3. Join them. A snow day is a great chance for my kids to get the unstructured, outdoor free play time with their peers that they otherwise get so little of, and so I like to stay out of it and let them be with their neighbors and each other. On the other hand, I want to be a role model and show them that I, too, like to be outside on a snowy day. So later on I will be out chucking a snowball or two. Maybe building a snow shelter. But by that time, they won't need me to be out there. When I called them in for a lunch a few minutes ago they were making plans to sled after they eat. So I will probably end up shoveling the driveway, alone. 
And that is my plan. Once outside, they almost always want to stay.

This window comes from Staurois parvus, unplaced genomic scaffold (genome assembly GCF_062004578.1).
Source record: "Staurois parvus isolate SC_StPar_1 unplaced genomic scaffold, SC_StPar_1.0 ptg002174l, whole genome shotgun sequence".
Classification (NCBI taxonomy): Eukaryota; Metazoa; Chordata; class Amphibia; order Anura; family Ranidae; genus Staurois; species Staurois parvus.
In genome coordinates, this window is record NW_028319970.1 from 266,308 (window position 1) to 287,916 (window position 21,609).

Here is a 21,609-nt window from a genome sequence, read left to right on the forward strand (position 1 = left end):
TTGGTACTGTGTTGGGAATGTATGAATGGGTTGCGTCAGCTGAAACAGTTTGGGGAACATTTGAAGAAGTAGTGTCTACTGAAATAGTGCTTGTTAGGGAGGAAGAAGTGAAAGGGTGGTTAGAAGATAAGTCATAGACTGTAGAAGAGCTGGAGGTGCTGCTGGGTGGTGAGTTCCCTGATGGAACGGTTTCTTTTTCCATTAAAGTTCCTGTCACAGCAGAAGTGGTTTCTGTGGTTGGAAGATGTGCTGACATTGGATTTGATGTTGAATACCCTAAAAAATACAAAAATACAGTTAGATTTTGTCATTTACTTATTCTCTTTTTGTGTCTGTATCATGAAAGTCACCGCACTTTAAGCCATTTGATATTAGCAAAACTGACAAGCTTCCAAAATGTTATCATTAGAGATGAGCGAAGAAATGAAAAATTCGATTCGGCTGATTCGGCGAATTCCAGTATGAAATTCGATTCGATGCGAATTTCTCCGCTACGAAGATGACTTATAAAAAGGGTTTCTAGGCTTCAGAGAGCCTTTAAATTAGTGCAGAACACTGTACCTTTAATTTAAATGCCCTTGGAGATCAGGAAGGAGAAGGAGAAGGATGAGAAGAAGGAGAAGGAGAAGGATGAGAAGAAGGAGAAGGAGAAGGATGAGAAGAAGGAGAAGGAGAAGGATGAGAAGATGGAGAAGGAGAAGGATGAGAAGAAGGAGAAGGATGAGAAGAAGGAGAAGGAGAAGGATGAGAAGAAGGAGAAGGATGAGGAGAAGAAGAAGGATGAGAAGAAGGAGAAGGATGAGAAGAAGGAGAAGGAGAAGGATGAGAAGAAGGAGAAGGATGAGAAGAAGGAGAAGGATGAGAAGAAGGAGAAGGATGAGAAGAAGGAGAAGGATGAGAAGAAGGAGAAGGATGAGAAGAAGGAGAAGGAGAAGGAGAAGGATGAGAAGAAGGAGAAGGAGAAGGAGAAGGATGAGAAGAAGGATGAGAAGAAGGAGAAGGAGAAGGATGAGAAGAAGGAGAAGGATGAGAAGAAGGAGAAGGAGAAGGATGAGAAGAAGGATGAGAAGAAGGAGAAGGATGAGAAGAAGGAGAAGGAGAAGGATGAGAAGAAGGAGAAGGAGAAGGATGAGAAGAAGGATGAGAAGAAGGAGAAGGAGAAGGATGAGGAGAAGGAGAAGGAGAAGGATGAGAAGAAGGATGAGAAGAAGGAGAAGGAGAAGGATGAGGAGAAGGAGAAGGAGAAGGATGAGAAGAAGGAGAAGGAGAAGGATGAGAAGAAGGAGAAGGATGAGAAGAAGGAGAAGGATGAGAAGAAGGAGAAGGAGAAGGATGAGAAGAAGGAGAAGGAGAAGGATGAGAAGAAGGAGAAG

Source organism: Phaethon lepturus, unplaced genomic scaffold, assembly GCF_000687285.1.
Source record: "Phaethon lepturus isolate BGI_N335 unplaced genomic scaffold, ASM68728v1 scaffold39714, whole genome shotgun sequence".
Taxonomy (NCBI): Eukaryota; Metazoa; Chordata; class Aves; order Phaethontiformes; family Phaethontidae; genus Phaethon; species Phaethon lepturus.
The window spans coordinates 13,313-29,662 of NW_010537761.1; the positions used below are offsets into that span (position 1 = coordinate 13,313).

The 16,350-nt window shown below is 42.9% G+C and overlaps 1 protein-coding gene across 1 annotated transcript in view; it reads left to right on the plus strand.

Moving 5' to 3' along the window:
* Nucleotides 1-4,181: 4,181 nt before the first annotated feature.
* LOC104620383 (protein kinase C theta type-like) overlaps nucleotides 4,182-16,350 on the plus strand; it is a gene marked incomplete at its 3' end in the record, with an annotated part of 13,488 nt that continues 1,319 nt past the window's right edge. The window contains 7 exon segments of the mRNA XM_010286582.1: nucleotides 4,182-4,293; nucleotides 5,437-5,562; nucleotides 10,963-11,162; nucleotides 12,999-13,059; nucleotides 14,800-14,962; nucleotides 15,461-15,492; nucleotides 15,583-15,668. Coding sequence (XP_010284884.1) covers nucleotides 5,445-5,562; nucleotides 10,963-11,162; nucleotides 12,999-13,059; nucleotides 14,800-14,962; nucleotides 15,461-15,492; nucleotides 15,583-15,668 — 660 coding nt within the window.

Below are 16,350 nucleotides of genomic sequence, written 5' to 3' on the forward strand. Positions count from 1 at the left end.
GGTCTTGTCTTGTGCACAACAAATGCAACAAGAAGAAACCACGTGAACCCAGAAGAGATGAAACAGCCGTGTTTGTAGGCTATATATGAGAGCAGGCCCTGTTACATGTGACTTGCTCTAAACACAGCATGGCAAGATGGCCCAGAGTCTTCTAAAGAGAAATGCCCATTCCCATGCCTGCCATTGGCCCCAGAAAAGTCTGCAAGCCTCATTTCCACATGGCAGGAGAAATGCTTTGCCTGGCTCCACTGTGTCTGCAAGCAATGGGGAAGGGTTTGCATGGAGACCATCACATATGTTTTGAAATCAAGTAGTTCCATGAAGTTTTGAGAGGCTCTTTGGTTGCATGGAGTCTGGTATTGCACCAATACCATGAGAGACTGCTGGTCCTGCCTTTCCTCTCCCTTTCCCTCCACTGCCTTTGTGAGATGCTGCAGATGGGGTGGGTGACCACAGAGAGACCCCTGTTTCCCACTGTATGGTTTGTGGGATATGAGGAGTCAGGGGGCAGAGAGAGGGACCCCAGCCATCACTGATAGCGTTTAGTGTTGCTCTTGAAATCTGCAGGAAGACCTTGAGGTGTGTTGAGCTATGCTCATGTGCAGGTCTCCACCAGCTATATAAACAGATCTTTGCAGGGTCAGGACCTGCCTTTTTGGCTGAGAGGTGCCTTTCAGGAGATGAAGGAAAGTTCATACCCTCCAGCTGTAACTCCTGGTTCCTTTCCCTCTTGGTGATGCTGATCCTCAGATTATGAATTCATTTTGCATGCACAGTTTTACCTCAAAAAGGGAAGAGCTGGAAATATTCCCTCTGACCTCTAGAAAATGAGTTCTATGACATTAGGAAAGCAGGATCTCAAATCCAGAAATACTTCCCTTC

Thursday, February 11, 2016

The Great Sandwich Caper, and other tales of winter woe

My family has had three lousy experiences this season while skiing that could’ve ruined what have otherwise been some wonderful weekends. I’m happy to say we shook it off….pretty much. I think it was the skiing the helped us keep our cool.

First, we came home from an overnight trip to find that our mailbox post had been sheared off. We thought at first a car must have slid on the icy road and hit it. Then we noticed the S-curved tire marks scoring our neighbors’ yards and that two other mailbox posts and a lamp post had been knocked over. The tire tracks reminded me of the carved turns of an expert skier, they were so smooth and intentional. Yeah, we got pretty irritated.